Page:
5 Mistakes You’re Making on Social Media

“How can I get more social media followers?”

This is among the most common questions business owners ask, and the driving force behind many of their social media strategies. The reality is, “total followers” isn’t the best metric for success, and in fact, chasing numbers can actually be counterproductive.

As SOCO Studies Creative Director Jeremy Cross explains, social media algorithms are based on engagement. When you publish a post, it doesn’t go to all your followers, but rather a small percentage. If many of these people engage with the post, the algorithm then serves the post to more people.

While increasing followers is certainly a reasonable goal, the key is converting individuals who actually care, not randoms that you bought or coaxed.

Obsessing over followers is one mistake businesses make on social media. Here are a few others:

Posting Too Much

We know you’re excited to engage your followers but exercise some restraint. Oversaturating your feed can annoy your followers and ultimately drive them away. So how much is too much?It really depends on the channel. On Facebook, Instagram and LinkedIn, institute a two post per day policy, with one post going live in the morning and the other in the late afternoon/early evening. On Twitter, limit to 10 tweets per day. And remember: don’t post just for the sake of posting. Content matters.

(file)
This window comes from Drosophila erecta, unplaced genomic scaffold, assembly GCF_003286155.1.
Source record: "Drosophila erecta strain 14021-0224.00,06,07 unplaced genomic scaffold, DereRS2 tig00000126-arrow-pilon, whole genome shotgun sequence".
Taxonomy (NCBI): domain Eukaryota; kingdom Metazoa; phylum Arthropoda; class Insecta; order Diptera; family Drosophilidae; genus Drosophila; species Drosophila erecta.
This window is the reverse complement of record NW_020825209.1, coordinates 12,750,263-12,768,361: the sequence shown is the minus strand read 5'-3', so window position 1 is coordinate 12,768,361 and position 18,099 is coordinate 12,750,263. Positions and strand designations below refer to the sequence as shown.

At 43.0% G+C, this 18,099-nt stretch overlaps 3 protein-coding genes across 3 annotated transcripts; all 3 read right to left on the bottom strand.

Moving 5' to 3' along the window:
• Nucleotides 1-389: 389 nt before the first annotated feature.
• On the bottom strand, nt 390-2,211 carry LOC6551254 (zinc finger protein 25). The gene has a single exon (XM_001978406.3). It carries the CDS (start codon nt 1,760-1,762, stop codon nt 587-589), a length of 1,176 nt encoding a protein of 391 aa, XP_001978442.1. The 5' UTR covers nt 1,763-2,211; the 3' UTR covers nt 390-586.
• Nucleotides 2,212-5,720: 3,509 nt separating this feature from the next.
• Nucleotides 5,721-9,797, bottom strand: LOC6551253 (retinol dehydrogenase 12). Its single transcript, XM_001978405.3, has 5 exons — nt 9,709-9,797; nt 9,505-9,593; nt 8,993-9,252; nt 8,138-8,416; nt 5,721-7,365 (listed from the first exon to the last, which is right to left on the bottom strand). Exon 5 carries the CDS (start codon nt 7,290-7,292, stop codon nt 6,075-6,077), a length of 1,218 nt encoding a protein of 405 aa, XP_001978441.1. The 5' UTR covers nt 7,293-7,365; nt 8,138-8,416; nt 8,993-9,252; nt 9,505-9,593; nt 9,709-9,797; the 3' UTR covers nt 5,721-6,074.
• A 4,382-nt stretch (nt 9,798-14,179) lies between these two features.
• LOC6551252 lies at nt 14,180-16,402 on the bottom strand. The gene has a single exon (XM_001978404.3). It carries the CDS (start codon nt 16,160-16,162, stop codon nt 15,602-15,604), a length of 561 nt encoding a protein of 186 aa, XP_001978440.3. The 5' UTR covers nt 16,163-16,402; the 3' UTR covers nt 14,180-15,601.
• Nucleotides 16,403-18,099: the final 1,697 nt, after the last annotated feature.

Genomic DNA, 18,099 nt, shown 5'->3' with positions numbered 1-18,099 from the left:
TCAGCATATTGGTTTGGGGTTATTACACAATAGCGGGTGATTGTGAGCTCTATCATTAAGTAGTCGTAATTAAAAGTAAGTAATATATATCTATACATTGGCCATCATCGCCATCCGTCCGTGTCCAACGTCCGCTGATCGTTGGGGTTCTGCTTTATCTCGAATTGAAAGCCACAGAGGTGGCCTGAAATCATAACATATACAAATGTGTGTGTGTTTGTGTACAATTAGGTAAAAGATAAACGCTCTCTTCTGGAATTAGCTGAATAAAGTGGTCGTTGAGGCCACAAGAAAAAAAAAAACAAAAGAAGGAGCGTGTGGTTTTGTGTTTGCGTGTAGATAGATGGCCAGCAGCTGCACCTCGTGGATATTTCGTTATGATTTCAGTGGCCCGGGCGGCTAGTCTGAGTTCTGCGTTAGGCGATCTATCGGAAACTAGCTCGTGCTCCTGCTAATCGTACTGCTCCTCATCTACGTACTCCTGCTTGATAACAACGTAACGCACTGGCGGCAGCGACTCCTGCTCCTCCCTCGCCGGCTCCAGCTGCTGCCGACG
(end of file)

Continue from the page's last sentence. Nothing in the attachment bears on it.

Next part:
Not Posting Enough

On the other side of the spectrum, posting too little or going long stretches without posting can engender apathy among your fans and hinder your marketing efforts. It’s important to post at least a few times a week to keep your business fresh in people’s minds. Finding the right frequency is certainly a delicate balance but mapping out a schedule or calendar at the beginning of each month can help.

Not Including Visuals

The cardinal sin of social media posting, failing to include a visual asset significantly limits the potency of the posts. According to Quick Sprout, content with relevant images gets 94 percent more views than content without relevant images. It’s no wonder then that 80 percent of marketers include visual assets in their social media marketing, according to a report by Social Media Examiner.

Copying and Pasting
The average internet user is active on 7.6 social channels (Hubspot) and has different expectations for each of them. Instagram is about fun, personal content, Twitter is about quick-hitting news and events, LinkedIn is strictly about business and Facebook is a sort-of mishmash of them all. Copying and pasting your posts across each of these different social mediums is a poor and lazy way to present content.

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